Let me also point out that the purpose of the tetrad formalism is to separate the local Lorentz group from the action of diffeomorphisms on the fields of the theory. This is particularly important in the case of fermions (fields transforming under a spinnor representation of the Lorentz group). Since they transform as a half-integer representation, we need the tetrads to couple them covariantly to other fields.

The tetrads also have the nice advantage of making gravity more like gauge theories based on internal symmetries as it essentially turns the local Lorentz symmetry into something which acts on "internal" indices (separated from diffeomorphisms), though it's still not a Yang-Mills theory.

Necessarily then, the machinery of principle bundles come along with tetrads, something which is not seen by considering pullbacks.

EDIT: Let me also point out in response to the edit to the question some additional points. The tetrad formalism demands (in all instances I'm aware of) that the internal indices $a,b,\ldots$ run over a range the same dimension as the spacetime. If it were the case that the tetrads were nothing more than the pullback from some embedding space, it would need to be the case that this embedding space is the same dimension as the manifold in question and hence is diffeomorphic to it. Of course, this is not generically the case as many manifolds will have a non-trivial lower bound on the dimension of spaces they can be embedded in.

I would then also point out that because the tetrads are defined only to be sections of some principle bundle, they need not be globally defined and hence cannot come from a globally defined diffeomorphism, as required to make a (globally defined) pullback.

If you would like to consider only locally defined pullbacks, I would argue that you will find essentially every object to be described by stuff that looks like "locally defined pullbacks." But this is actually kind of trivial because every manifold is, by definition locally isomorphic to some part of $\mathbb{R}^n$ (or Minkowski space if that's what your signature dictates). With this in mind, all coordinate expressions will look and feel like "pullbacks" precisely because they are in this definitional sense.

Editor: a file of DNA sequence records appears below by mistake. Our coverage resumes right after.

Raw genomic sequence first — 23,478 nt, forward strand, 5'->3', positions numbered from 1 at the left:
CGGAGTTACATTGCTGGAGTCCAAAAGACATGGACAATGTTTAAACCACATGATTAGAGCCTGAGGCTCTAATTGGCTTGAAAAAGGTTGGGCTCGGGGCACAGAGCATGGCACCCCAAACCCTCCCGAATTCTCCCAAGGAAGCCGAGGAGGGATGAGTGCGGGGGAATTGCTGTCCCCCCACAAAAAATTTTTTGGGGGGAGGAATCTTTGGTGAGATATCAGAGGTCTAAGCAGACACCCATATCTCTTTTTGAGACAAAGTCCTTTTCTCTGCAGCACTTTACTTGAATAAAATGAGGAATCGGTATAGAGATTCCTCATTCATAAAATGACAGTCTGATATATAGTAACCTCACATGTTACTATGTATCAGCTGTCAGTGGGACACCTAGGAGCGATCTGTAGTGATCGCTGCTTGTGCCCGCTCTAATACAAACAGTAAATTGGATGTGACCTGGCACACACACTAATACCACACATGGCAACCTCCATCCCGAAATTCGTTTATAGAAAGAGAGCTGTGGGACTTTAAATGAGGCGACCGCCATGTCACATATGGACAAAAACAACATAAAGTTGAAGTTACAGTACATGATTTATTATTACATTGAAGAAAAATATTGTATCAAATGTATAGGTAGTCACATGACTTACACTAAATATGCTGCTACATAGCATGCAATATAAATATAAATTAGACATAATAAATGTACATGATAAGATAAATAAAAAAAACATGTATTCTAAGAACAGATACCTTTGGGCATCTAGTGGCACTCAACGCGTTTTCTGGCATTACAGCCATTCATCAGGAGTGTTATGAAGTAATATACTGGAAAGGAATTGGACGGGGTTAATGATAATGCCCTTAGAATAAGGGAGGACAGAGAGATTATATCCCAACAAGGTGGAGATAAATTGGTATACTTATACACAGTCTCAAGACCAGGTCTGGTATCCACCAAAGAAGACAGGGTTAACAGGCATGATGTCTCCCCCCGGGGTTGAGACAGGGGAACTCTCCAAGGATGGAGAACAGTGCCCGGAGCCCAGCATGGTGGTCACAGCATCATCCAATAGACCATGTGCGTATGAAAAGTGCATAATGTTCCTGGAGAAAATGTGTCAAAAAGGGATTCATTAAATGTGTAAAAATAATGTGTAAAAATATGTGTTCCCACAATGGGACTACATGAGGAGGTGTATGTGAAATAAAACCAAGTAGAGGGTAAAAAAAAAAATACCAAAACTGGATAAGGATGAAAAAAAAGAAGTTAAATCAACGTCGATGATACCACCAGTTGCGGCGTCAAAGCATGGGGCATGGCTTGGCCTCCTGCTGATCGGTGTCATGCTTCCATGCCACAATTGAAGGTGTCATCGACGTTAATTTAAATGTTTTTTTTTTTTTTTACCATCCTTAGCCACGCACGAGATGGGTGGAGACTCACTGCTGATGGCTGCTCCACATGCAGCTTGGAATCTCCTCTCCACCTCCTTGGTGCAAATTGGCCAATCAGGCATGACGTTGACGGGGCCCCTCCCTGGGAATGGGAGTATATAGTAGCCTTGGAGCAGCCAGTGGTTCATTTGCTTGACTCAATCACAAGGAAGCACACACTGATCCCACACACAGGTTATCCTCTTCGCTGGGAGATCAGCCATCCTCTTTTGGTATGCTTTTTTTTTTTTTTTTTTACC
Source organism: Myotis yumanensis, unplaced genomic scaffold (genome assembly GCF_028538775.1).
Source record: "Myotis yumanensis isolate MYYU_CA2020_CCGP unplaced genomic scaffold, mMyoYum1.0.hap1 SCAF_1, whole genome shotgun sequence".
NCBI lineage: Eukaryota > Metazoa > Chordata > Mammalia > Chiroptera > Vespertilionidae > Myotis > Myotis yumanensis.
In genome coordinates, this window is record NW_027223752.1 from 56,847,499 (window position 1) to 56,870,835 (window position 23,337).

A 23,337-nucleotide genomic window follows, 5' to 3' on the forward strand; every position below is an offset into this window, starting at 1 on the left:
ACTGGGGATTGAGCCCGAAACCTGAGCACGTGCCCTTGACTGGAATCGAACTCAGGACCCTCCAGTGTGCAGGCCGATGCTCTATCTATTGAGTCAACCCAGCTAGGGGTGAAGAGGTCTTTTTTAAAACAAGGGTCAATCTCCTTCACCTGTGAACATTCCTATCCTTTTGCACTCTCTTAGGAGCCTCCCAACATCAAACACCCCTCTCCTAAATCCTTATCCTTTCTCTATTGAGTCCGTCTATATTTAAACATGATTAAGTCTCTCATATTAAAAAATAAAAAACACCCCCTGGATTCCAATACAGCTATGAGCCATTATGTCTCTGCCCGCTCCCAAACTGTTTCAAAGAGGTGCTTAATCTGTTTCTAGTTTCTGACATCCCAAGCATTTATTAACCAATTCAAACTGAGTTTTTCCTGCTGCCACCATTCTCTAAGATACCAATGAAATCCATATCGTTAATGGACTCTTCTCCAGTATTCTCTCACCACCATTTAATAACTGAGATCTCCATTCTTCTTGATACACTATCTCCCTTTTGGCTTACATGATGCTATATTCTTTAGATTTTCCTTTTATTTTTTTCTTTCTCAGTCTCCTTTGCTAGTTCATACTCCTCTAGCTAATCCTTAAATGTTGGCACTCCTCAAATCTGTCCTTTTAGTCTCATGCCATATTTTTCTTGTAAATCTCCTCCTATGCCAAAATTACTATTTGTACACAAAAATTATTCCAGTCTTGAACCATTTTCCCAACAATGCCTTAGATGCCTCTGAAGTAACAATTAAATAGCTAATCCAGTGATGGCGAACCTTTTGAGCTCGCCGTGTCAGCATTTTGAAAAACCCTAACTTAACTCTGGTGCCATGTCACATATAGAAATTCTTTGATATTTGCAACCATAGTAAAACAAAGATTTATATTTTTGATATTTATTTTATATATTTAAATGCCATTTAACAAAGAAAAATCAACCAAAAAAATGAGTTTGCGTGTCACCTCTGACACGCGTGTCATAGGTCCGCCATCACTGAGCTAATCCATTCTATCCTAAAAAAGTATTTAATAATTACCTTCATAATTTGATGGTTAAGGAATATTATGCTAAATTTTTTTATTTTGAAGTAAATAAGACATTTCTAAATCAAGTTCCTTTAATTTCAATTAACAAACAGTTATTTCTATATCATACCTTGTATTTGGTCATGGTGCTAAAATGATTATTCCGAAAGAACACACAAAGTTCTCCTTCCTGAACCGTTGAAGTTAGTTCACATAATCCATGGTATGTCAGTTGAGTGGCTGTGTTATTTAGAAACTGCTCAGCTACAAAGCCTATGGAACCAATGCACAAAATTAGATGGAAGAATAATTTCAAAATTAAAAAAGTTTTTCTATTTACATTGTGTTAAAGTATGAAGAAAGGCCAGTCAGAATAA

Tetrads, however, are well-defined as coordinate-independent objects.

  • $\begingroup$ Thank you for your answer Please! Please see edit to question above. $\endgroup$
    – R. Rankin
    Dec 20, 2020 at 6:06
  • $\begingroup$ @R.Rankin Whoops, there you go. $\endgroup$ Dec 20, 2020 at 6:12
  • $\begingroup$ Please see edit II, which I believe addresses your mention of inclusion of principle bundles. $\endgroup$
    – R. Rankin
    Dec 21, 2020 at 0:13
  • $\begingroup$ @R.Rankin See my edit in response. $\endgroup$ Dec 21, 2020 at 1:43
  • $\begingroup$ +1 I am definitely interested in globally defined pullbacks/mappings. instead of an embedding space, I could say map a space to it's homogenous isotropic equivalent, then topologically flat space would go over to minkowskian. and something like a closed-cyclic FLRW universe would map to $S^{3}XS^{1}=SU(2)XU(1)$ $\endgroup$
    – R. Rankin
    Dec 21, 2020 at 18:32

Echoing @javier's observation, to put it in the context of differential forms, if we regard the components of the pullback operation $$ E^i_{\mu}=\frac{\partial\phi^{i}}{\partial x^{\mu}} $$ as components of 1-form $E^i$, then $E^i$ is exact $$ E^i = d\phi^i $$ therefore, $E^i$ is closed $$ dE^i=0 $$ because $$ d^2 = 0 $$

On the other hand, for the tetrad/verbein 1-form $e^i$, in general it's not closed $$ de^i \neq 0 $$